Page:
Thursday, December 1, 2016

GURPS101: Making Friends and Conjuring People


"Friends are as companions on a journey, who ought to aid each other to persevere in the road to a happier life."
-- Pythagoras

The Allies advantage (p. B00) can represent a plethora of abilities. From a steadfast ally to the supernatural ability to summon a monster to fight for you.


Allies as Pieces Parts:
So what does Ally do and how does it do it?
  • Can be trusted and relied on completely, while not a mind-controlled minion they usually follow your lead.
  • Allies can cause trouble on their own: they might pick a fight with a gang, insult a local judge, etc.
  • If you betray, attack, or (unnecessary) endanger your ally you automatically lose character points earned for the session. Do this often enough and you will lose the advantage. If your ally dies and the GM believes you had a hand it you lose earned character points AND the advantage.
  • The "power" (e.g., point value) of your ally depends on the base cost. This value is then based on your point total.
  • How often he appears is based on his frequency of appearance. This is capped at 150% of your point value (but see below) for sentient allies. For non-sentient allies each +50% in point value increases base cost by 5 points.
  • Allies built on no more than 100% of your points may also be dependents.
  • You might have more than one interchangeable allies (e.g., a squad of robots). If so use the group multiplier.
  • As your point value grows so does your allies.

Associated Penalties:
None.


Rules as Written Allies Special Modifiers
A short list of modifiers for Allies appear below:
  • Conjurable (Enhancement: GURPS Dungeon Fantasy 9: Summoners, p. 4): Like summonable, but you bring a different being each time and requires a reaction roll.
  • Mind Bleed (Limitation: Pyramid #3/75: Hero's Jackpot): Causes you to remember your allies memories sometimes.
  • Minion (Enhancement: GURPS Basic Set, p. 38): Your ally serves you no matter how you treat them.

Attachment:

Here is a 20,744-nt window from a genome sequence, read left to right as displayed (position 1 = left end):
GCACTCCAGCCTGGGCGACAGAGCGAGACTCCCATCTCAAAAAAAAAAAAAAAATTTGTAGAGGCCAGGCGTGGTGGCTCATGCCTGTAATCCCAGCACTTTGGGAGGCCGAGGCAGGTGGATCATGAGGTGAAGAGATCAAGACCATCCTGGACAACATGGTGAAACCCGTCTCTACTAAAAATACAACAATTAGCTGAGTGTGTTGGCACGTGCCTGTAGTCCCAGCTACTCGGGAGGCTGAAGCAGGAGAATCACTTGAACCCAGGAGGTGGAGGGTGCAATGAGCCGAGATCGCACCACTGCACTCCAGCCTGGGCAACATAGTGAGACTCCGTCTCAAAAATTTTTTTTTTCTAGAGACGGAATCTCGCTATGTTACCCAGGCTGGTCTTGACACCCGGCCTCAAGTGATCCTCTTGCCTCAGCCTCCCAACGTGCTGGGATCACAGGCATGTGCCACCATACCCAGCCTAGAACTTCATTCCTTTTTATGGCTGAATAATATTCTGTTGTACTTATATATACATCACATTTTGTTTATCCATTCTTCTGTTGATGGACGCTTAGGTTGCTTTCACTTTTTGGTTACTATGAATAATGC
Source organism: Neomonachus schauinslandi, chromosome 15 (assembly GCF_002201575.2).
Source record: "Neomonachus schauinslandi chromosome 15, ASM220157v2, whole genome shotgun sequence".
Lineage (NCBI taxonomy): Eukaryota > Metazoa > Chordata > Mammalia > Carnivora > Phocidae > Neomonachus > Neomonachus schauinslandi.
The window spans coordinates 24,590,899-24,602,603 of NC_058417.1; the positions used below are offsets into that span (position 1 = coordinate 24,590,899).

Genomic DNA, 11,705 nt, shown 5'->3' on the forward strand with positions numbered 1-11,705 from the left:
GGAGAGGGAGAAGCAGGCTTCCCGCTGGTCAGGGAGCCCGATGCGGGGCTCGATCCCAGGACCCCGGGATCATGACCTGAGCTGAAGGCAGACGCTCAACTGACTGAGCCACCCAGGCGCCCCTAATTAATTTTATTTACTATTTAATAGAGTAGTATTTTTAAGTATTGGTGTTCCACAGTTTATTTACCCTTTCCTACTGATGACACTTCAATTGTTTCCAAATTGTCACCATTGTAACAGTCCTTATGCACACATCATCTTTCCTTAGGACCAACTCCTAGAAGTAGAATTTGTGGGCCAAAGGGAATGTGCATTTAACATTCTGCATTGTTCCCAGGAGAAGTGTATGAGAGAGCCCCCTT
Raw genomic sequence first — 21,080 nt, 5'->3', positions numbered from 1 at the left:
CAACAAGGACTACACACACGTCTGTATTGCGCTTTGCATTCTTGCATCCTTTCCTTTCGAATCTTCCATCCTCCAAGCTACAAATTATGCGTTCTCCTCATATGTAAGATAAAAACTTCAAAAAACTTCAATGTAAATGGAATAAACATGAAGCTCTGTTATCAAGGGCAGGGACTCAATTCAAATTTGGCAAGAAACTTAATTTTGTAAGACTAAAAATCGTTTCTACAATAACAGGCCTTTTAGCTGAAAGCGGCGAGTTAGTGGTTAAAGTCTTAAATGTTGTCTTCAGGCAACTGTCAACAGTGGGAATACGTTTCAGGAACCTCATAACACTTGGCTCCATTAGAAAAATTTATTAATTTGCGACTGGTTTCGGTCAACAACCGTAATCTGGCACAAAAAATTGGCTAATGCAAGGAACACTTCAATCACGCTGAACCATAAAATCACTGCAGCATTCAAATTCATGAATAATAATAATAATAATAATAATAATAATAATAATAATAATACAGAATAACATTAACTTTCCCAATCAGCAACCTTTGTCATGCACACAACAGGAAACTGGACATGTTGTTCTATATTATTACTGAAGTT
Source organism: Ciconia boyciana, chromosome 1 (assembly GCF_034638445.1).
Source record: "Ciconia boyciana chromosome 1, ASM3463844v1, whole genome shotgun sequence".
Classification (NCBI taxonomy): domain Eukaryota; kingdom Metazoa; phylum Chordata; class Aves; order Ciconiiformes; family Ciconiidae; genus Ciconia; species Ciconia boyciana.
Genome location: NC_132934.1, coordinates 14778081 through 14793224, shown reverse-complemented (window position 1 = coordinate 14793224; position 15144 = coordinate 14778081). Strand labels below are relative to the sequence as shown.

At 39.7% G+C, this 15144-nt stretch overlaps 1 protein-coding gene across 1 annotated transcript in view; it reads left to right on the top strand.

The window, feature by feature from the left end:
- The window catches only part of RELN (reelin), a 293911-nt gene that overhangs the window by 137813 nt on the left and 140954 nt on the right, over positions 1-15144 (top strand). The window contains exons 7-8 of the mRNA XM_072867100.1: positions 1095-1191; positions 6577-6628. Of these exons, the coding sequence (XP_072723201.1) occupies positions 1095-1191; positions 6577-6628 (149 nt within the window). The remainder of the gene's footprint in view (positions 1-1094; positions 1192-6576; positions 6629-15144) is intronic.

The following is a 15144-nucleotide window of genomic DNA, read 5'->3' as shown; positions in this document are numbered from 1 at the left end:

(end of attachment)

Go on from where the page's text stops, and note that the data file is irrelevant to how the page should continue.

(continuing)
• Special Abilities (Enhancement: GURPS Basic Set, p. 38): Can represent multiple things: they give you abilities (like how fiction often treats wizard familiars), political clout (your ally is a local big wig and can pull strings), gives you high TL gear (an inventor), etc. Pyramid #3/75: Hero's Jackpot (p. 19) allow this enhancement to auto-buff your ally if you are or use him to deliever ranged powers.
  • Summonable (Enhancement: GURPS Basic Set, p. 38): You can conjure your ally from elsewhere. This requires you Concentrate a second. see this post by Kromm for more information.
  • Sympathy (Limitation: GURPS Basic Set, p. 38): Your condition affects your allies condition.
  • Unwilling (Limitation: GURPS Basic Set, p. 38): Your ally isn't your friend - he works with you because of something you hold over him.

Granular Costs for Allies and Dependents
(This originally appeared as an outtake from my Pyramid article "A Familiar Path" from my designer's notes. Note, that article is quite useful for creating allies.) GMs wishing for a finer “grain” for the point total of allies or dependents may allow the following, highly optional progression:


Points Built on...

Point Cost as Ally
Point Cost as Dependent:
0% or less of your points
-15 points
5% of your points
0.2 points
-14 points
10% of your points
0.4 points
-13 points
15% of your points
0.6 points
-12 points
20% of your points
0.8 points
-11 points
25% of your points
1 point
-10 points
30% of your points
1.2 points
-9 points
35% of your points
1.4 points
-8 points
40% of your points
1.6 points
-7 points
45% of your points
1.8 points
-6 points
50% of your points
2 points
-5 points
55% of your points
2.2 points
-4.5 points
60% of your points
2.4 points
-4 points
65% of your points
2.6 points
-3 points
70% of your points
2.8 points
-2.5 points
75% of your points
3 points
-2 points
80% of your points
3.4 points
-1.8 points
85% of your points
3.8 points
-1.6 points
90% of your points
4.2 points
-1.4 points
95% of your points
4.6 points
-1.2 points
100% of your points
5 points
-1 points
105% of your points
5.5 points
-0.8 points
110% of your points
6 points
-0.6 points
115% of your points